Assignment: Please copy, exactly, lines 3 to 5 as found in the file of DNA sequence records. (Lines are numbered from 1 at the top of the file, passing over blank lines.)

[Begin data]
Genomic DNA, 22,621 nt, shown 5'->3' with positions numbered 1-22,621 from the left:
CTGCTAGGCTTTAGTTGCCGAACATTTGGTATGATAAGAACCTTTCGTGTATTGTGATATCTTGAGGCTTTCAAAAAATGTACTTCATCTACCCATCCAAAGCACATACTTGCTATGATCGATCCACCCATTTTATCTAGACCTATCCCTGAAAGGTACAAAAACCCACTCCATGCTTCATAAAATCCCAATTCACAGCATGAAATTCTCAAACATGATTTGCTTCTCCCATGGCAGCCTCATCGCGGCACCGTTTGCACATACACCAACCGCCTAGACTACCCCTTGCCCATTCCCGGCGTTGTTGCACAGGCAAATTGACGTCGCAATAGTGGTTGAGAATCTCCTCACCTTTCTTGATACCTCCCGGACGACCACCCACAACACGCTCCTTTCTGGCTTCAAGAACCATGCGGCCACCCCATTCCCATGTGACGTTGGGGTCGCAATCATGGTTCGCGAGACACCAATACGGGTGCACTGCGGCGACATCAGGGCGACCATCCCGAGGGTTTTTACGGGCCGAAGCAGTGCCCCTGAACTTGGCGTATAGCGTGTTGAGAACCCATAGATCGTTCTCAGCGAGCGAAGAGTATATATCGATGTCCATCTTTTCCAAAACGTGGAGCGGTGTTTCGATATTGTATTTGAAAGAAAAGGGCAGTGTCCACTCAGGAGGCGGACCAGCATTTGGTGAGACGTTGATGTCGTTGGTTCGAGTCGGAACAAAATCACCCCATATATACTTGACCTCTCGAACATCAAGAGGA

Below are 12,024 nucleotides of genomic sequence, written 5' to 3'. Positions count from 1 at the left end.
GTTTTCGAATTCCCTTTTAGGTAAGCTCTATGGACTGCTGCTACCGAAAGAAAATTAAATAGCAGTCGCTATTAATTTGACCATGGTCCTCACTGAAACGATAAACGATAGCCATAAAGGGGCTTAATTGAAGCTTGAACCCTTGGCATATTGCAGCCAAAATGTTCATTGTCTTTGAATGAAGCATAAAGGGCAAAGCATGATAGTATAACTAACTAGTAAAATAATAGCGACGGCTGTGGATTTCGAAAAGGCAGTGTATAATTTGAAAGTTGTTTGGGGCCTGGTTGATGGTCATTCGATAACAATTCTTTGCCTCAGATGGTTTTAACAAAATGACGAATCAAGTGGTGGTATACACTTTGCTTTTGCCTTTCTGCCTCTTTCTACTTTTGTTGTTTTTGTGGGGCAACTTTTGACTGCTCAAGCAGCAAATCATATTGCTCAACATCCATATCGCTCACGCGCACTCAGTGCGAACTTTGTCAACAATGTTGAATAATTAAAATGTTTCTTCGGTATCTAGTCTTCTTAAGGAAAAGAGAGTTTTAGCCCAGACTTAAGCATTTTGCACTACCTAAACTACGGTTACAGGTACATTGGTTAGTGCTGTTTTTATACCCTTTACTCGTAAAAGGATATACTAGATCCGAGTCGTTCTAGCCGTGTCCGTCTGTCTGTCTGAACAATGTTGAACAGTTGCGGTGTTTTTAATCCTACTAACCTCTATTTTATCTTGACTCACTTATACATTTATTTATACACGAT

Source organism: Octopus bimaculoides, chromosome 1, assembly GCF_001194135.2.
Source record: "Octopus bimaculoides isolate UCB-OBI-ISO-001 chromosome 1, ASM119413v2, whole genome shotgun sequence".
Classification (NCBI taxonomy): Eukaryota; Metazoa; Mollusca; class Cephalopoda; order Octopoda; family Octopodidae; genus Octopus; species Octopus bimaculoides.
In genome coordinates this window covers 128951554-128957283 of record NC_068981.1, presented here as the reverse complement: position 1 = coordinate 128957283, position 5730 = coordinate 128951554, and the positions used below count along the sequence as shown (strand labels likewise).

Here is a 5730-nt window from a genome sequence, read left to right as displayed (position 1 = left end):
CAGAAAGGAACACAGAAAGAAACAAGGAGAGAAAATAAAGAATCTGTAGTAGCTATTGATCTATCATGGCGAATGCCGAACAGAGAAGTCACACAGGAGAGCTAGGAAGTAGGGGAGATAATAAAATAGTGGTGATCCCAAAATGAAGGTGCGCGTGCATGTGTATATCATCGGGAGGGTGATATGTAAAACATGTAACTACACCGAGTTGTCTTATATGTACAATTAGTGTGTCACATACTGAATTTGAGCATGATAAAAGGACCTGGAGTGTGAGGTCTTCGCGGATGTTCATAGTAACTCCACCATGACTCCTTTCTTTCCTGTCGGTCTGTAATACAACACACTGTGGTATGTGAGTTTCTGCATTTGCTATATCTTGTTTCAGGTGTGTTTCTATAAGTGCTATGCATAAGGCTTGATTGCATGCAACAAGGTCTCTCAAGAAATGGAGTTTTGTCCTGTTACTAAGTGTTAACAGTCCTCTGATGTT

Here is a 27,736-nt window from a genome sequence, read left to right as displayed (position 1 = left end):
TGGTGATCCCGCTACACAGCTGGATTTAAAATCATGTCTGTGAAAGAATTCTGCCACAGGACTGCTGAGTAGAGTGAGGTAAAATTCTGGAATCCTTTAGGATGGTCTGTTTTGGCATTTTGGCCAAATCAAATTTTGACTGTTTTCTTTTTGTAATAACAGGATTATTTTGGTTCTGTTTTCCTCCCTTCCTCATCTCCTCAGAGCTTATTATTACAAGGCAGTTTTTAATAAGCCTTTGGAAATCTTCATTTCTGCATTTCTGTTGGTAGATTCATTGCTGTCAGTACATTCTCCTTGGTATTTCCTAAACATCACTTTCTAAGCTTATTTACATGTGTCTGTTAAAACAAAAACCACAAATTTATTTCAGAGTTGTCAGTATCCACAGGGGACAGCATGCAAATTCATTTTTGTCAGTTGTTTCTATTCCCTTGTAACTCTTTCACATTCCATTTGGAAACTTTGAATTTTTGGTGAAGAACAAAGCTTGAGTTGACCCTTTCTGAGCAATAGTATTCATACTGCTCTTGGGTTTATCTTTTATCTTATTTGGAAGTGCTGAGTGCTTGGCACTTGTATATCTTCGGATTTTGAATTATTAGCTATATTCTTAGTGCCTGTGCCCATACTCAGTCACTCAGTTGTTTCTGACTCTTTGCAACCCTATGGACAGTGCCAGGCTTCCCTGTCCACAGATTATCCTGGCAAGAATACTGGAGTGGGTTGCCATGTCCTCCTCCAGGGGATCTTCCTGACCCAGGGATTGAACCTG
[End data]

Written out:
Below are 12,024 nucleotides of genomic sequence, written 5' to 3'. Positions count from 1 at the left end.
GTTTTCGAATTCCCTTTTAGGTAAGCTCTATGGACTGCTGCTACCGAAAGAAAATTAAATAGCAGTCGCTATTAATTTGACCATGGTCCTCACTGAAACGATAAACGATAGCCATAAAGGGGCTTAATTGAAGCTTGAACCCTTGGCATATTGCAGCCAAAATGTTCATTGTCTTTGAATGAAGCATAAAGGGCAAAGCATGATAGTATAACTAACTAGTAAAATAATAGCGACGGCTGTGGATTTCGAAAAGGCAGTGTATAATTTGAAAGTTGTTTGGGGCCTGGTTGATGGTCATTCGATAACAATTCTTTGCCTCAGATGGTTTTAACAAAATGACGAATCAAGTGGTGGTATACACTTTGCTTTTGCCTTTCTGCCTCTTTCTACTTTTGTTGTTTTTGTGGGGCAACTTTTGACTGCTCAAGCAGCAAATCATATTGCTCAACATCCATATCGCTCACGCGCACTCAGTGCGAACTTTGTCAACAATGTTGAATAATTAAAATGTTTCTTCGGTATCTAGTCTTCTTAAGGAAAAGAGAGTTTTAGCCCAGACTTAAGCATTTTGCACTACCTAAACTACGGTTACAGGTACATTGGTTAGTGCTGTTTTTATACCCTTTACTCGTAAAAGGATATACTAGATCCGAGTCGTTCTAGCCGTGTCCGTCTGTCTGTCTGAACAATGTTGAACAGTTGCGGTGTTTTTAATCCTACTAACCTCTATTTTATCTTGACTCACTTATACATTTATTTATACACGAT

Source organism: Octopus bimaculoides, chromosome 1, assembly GCF_001194135.2.